Seven Lebanese are scheduled for deportation from Canada next week into the hands of Hezbollah terrorists likely to imprison, torture or kill them, say activists working on their behalf, while the Canadian government continues a program to grant stay orders and work permits for exotic dancers.

The deportees are former members of the South Lebanese Army, a predominantly Christian militia formed by residents of the area to protect locals and fight against the PLO and Hezbollah.

The SLA was supervised and in part protected by Israel until its withdrawal from Lebanon under Prime Minister Ehud Barak in 2000, forcing many SLA members to flee for fear of retaliation from Hezbollah forces.

One SLA member, whose name is being withheld for his safety, is scheduled for deportation to Lebanon Dec. 29. Six others are scheduled to follow, possibly days later.
But activists say Canada may be in violation of the 1984 International Convention Against Torture, and they cite several cases of recently deported SLA members who were captured and tormented or killed, as Joseph Farah’s G2 bulletin reported last week.

In July, an SLA vet who traveled to Lebanon to visit his sick elderly parents was arrested at the Beirut International Airport and was handed over to Hezbollah for detention and torture. He had fled Lebanon in 1992 and obtained Canadian citizenship after 12 years of residency. The vet had traveled with a valid Lebanese visa and a Canadian passport.

In September, SLA vet Ibrahim el Khoury, his wife Norma Ata, and two children were detained upon their arrival at Beirut International Airport. Khoury was imprisoned and tortured while the family was kept for a few days and harshly interrogated, activists say.

“Little time remains for effective action to save the SLA veterans from almost certain death at the hands of Hezbollah operations and militias now in control of Southern Lebanon,” said human rights activists Jerry Gordon and Brigitte Gabriel in a prepared statement.

They say “Hezbollah sympathizers” associated with Amnesty International have been pressuring the Canadian government to deport the vets.

“This bizarre violation of human rights is the result of false allegations by Hezbollah sympathizers and Amnesty International representatives in the province of Quebec led by an acknowledged Hezbollah sympathizer, photographer-journalist Ms. Jos?e Lambert,” they charge.

Lambert and Amnesty’s Quebec chapter have accused the SLA vets of mistreatment of prisoners while operating the al-Khiam detention facility in South Lebanon. The facility was maintained by the Israel Defense Forces and operated by the SLA.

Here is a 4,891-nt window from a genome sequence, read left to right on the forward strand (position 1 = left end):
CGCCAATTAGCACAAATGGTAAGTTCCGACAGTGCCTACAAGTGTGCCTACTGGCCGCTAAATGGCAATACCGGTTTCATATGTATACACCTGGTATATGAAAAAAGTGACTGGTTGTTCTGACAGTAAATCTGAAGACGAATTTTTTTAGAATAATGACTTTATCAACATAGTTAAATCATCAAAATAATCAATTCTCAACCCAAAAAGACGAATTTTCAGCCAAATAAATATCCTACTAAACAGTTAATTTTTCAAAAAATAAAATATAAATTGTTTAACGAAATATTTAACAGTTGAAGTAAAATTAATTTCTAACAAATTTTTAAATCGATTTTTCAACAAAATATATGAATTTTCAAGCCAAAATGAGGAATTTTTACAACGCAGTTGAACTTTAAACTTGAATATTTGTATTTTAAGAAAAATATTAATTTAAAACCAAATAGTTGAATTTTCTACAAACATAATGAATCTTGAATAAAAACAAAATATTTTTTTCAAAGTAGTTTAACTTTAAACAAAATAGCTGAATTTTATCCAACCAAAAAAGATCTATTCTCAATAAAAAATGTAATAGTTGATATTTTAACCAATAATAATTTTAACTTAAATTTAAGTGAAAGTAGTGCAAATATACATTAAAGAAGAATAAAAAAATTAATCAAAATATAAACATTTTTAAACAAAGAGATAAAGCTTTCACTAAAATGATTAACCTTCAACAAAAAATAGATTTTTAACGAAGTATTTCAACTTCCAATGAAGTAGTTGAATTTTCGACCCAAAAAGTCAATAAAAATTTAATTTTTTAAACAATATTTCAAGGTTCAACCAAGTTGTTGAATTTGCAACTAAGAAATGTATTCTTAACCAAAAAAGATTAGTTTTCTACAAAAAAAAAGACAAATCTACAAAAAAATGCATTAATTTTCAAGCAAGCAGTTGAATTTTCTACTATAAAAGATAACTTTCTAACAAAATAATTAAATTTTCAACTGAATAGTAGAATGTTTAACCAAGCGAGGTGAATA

But Red Cross reports from visits to al-Khiam while under SLA direction have contradicted Amnesty’s accusations, according to the former director of internal security at the facility, now a U.S. resident.

“Lambert has gone to Lebanon several times and met privately on a number of occasions with Hezbollah leader Sayyad Hassan Nasrallah, [even] as late at the summer of 2002, just before Canada was pressured to add Hezbollah to its terrorist watch list,” said Gordan and Gabriel

Dr. Walid Phares, terrorism expert and Professor of Middle East Studies at Florida Atlantic University told WorldNetDaily, “The Canadian government should hold them and try to coordinate their transfer to other countries that could agree to accept them. There are SLA vets around the world. But sending them to Lebanon is entirely inappropriate and may even be considered a war crime.”

Alain Keiruz, a human rights activist and researcher told WND he is calling on Jewish groups to take up the cause of the seven deportees and lobby for their transfer to Israel.

Earlier this month, Israel’s Knesset unanimously approved a bill granting immediate citizenship to all SLA vets who fled to Israel from Lebanon.

Meanwhile, Canada has been granting work permits to exotic dancers as part of a federal plan to recruit overseas workers. Last year, 661 work permits were issued or renewed for foreign exotic dancers, and Canada is expected to grant more than 3,000 this year, although there has been talk of ending the program.

Immigration agents in 2003 selected dancers from portfolios that showed past work experience, a legitimate dancing job offer and usually a publicity photo. A large majority came from Romania, partly because a study showed many female Romanian immigrants were well educated and demanded few public services, analysts say.

The policy has generated some controversy. Critics say the women are exploited and pressured to perform sexual services. Many of the immigrants come to clubs in Toronto, where they strip on stage and perform private dances at customers’ tables or in “VIP rooms” for extra tips.

Keiruz said, “It’s absurd that Canada is giving preferential treatment to thousands of strippers, and yet they are quickly sending seven SLA vets into enemy hands in Hezbollah-controlled Lebanon.”

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